Interview with Craig Gilchrist

  • March 13, 2023

(Interview conducted on January 9, 2023)photo of Craig Gilchrist

Q: Thank you for joining the OBA civil litigation section. Could you tell me a little bit about your path through the legal profession? 

A: I am a fourth-year associate in litigation at Torys. My practice focuses on commercial litigation and class actions, mostly in securities and employment law, but as I am still fairly junior, I work on a wide variety of cases. 

Q: I’m going to come back to the fact that you’re a junior. But let’s start broad. What does burnout mean to you? 

A: I have suffered from burnout on a number of occasions over the course of my career. It manifests differently for different people, but for me it’s usually a response to overwhelming work demands, including time, intellectual, and emotional commitments. Typically, it involves exhaustion, irritability, insomnia, difficulty concentrating, and apathy towards work, which can lead to apathy towards other parts of my life. When I’ve been burned out, I typically don’t have the energy to do anything except try to get through the work day. That leads to social withdrawal, which is a vicious cycle because it means I don’t have the energy to fully pursue the things that would normally help me alleviate the burnout. 

Q: Could you tell me a bit more about what led to you identifying your burnout? 

A: I’ve been diagnosed both with major depressive disorder and generalized anxiety disorder, both of which before started articling. So I was attuned to mental illness before I started in the profession, and had strategies to deal with those illnesses. Burnout is related and frequently has a lot of the same symptoms as those mental illnesses. But what distinguishes burnout for me is that it is usually work-related. So when I’ve experienced burnout, it has often come following particularly busy times. In my experience, there’s a direct correlation between the number of hours I bill and my mental health issues. 

But you don’t always realize you’re burned out right away. It takes time for me to come to grips with it. You get tunnel vision about getting through the next motion, production, trial, appeal, whatever. You’re so focused on that that you neglect how you’re feeling and the symptoms you’re experiencing. Often it’s not until I’m working my way out of the burnout that I’m like, “Wow, I really wasn’t in a good place.” 

Q: That’s an interesting point about the timeline. Because as litigators we know that there are busy times and light times. And we expect to survive the prior and recover in the latter. But if we don’t recognize the need to recover until halfway through the light times, we don’t consciously use that time to recover.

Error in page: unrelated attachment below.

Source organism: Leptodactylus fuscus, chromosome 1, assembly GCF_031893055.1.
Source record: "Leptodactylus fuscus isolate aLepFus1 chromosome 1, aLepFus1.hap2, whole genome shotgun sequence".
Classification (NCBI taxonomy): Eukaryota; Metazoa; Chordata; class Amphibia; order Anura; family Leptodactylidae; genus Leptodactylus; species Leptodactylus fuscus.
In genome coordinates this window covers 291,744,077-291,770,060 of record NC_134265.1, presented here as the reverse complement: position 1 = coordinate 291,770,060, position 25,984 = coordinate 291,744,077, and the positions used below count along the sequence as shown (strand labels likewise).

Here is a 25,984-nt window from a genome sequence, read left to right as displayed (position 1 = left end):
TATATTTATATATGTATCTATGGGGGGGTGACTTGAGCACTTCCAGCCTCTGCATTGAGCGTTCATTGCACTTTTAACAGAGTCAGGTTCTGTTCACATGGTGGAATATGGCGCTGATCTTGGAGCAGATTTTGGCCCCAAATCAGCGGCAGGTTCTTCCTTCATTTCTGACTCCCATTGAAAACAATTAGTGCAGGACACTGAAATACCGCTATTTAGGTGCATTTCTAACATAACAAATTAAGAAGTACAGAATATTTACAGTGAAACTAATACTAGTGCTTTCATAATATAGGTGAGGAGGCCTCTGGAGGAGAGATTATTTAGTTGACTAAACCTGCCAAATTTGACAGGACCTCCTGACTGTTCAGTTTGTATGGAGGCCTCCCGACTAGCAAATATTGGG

A: Exactly. When I went into litigation, I knew that there were going to be late nights. I knew that there would be weekend work at times, like when you’re preparing for trial. That’s usually unavoidable and comes with the territory. But if you’re working those same hours, and experiencing the same stress when you’re not in crunch time, that’s a problem. 

I haven’t experienced the most burnout during multi-week trials. There’s a mental cleanliness to focusing on one thing, devoting your full attention to it. Rather, I experience burnout when I have ten fires at the same time and I’m trying to fight the fire currently in front of me, knowing that I have nine other fires to deal with once that’s done, and having to rapidly switch between them. 

Also, when you’re on a trial team, people generally have visibility into what everyone is doing. If someone’s overburdened, then you can usually reallocate. But when you’re dealing with a bunch of fires simultaneously, you’re often working with different teams, so no one has that complete insight. 

Q: We’ve already started talking about this, but are there any other factors that make litigators especially prone to burnout? 

A: Litigation is frequently a zero-sum game. It’s a highly charged environment where you are producing work that is going to be criticized, not only by the opposing side, whose entire job it is to prove you wrong, but then it will be reviewed by a Judge or Associate Judge, who will also be looking for holes in your argument. Losing is hard, especially when the stakes are high. And then, in that highly charged environment, sometimes you’re dealing with particularly challenging lawyers who view anger or rage or impertinence or intransigence as the way to victory. All of that contributes.